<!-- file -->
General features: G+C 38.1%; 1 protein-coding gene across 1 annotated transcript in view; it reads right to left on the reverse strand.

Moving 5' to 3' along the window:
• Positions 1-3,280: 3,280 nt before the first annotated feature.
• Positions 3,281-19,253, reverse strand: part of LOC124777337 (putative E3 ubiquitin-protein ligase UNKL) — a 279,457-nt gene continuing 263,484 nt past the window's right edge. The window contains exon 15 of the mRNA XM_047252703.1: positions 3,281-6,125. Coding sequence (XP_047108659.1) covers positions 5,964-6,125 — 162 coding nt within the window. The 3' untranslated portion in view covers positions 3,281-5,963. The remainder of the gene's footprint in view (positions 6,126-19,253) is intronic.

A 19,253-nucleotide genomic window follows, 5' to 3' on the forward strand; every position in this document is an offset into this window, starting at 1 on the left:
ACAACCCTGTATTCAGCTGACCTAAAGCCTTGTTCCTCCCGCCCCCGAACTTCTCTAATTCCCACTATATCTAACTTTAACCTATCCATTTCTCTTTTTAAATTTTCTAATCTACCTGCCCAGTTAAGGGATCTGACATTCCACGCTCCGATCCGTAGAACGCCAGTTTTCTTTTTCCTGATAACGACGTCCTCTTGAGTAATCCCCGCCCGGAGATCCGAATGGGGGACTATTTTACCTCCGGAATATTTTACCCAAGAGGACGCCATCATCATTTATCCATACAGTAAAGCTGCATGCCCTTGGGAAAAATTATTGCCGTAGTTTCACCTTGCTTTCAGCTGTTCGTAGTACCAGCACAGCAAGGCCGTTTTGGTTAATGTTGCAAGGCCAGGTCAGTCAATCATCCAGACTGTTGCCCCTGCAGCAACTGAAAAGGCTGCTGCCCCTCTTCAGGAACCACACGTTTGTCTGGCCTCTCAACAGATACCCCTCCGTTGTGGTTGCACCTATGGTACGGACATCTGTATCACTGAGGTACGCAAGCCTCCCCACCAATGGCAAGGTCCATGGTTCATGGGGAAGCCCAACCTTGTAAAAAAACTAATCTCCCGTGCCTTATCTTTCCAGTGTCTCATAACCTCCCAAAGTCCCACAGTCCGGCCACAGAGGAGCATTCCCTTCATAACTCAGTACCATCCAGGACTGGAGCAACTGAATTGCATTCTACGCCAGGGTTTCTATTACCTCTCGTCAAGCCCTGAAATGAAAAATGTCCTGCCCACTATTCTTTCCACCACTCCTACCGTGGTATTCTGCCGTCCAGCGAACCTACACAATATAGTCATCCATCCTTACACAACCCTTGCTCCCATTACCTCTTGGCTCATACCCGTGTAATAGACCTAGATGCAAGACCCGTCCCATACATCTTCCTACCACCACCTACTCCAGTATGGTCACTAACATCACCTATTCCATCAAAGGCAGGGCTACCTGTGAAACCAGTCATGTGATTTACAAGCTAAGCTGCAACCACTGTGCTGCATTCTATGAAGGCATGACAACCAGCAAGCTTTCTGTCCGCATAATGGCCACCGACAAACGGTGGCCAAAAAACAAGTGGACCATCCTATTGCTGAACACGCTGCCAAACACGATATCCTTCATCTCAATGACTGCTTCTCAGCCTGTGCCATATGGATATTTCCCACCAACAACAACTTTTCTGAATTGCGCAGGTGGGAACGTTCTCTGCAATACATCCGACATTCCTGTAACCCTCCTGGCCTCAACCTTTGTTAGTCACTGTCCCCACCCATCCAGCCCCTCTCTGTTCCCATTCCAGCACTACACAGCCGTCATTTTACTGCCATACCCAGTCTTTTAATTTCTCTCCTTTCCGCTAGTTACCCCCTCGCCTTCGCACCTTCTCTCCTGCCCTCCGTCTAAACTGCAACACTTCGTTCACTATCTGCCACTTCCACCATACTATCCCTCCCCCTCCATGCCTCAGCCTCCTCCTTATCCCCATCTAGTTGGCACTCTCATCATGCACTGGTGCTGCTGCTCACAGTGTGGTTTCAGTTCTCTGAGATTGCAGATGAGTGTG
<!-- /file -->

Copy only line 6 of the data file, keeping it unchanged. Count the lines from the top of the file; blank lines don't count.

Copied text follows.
ACAACCCTGTATTCAGCTGACCTAAAGCCTTGTTCCTCCCGCCCCCGAACTTCTCTAATTCCCACTATATCTAACTTTAACCTATCCATTTCTCTTTTTAAATTTTCTAATCTACCTGCCCAGTTAAGGGATCTGACATTCCACGCTCCGATCCGTAGAACGCCAGTTTTCTTTTTCCTGATAACGACGTCCTCTTGAGTAATCCCCGCCCGGAGATCCGAATGGGGGACTATTTTACCTCCGGAATATTTTACCCAAGAGGACGCCATCATCATTTATCCATACAGTAAAGCTGCATGCCCTTGGGAAAAATTATTGCCGTAGTTTCACCTTGCTTTCAGCTGTTCGTAGTACCAGCACAGCAAGGCCGTTTTGGTTAATGTTGCAAGGCCAGGTCAGTCAATCATCCAGACTGTTGCCCCTGCAGCAACTGAAAAGGCTGCTGCCCCTCTTCAGGAACCACACGTTTGTCTGGCCTCTCAACAGATACCCCTCCGTTGTGGTTGCACCTATGGTACGGACATCTGTATCACTGAGGTACGCAAGCCTCCCCACCAATGGCAAGGTCCATGGTTCATGGGGAAGCCCAACCTTGTAAAAAAACTAATCTCCCGTGCCTTATCTTTCCAGTGTCTCATAACCTCCCAAAGTCCCACAGTCCGGCCACAGAGGAGCATTCCCTTCATAACTCAGTACCATCCAGGACTGGAGCAACTGAATTGCATTCTACGCCAGGGTTTCTATTACCTCTCGTCAAGCCCTGAAATGAAAAATGTCCTGCCCACTATTCTTTCCACCACTCCTACCGTGGTATTCTGCCGTCCAGCGAACCTACACAATATAGTCATCCATCCTTACACAACCCTTGCTCCCATTACCTCTTGGCTCATACCCGTGTAATAGACCTAGATGCAAGACCCGTCCCATACATCTTCCTACCACCACCTACTCCAGTATGGTCACTAACATCACCTATTCCATCAAAGGCAGGGCTACCTGTGAAACCAGTCATGTGATTTACAAGCTAAGCTGCAACCACTGTGCTGCATTCTATGAAGGCATGACAACCAGCAAGCTTTCTGTCCGCATAATGGCCACCGACAAACGGTGGCCAAAAAACAAGTGGACCATCCTATTGCTGAACACGCTGCCAAACACGATATCCTTCATCTCAATGACTGCTTCTCAGCCTGTGCCATATGGATATTTCCCACCAACAACAACTTTTCTGAATTGCGCAGGTGGGAACGTTCTCTGCAATACATCCGACATTCCTGTAACCCTCCTGGCCTCAACCTTTGTTAGTCACTGTCCCCACCCATCCAGCCCCTCTCTGTTCCCATTCCAGCACTACACAGCCGTCATTTTACTGCCATACCCAGTCTTTTAATTTCTCTCCTTTCCGCTAGTTACCCCCTCGCCTTCGCACCTTCTCTCCTGCCCTCCGTCTAAACTGCAACACTTCGTTCACTATCTGCCACTTCCACCATACTATCCCTCCCCCTCCATGCCTCAGCCTCCTCCTTATCCCCATCTAGTTGGCACTCTCATCATGCACTGGTGCTGCTGCTCACAGTGTGGTTTCAGTTCTCTGAGATTGCAGATGAGTGTG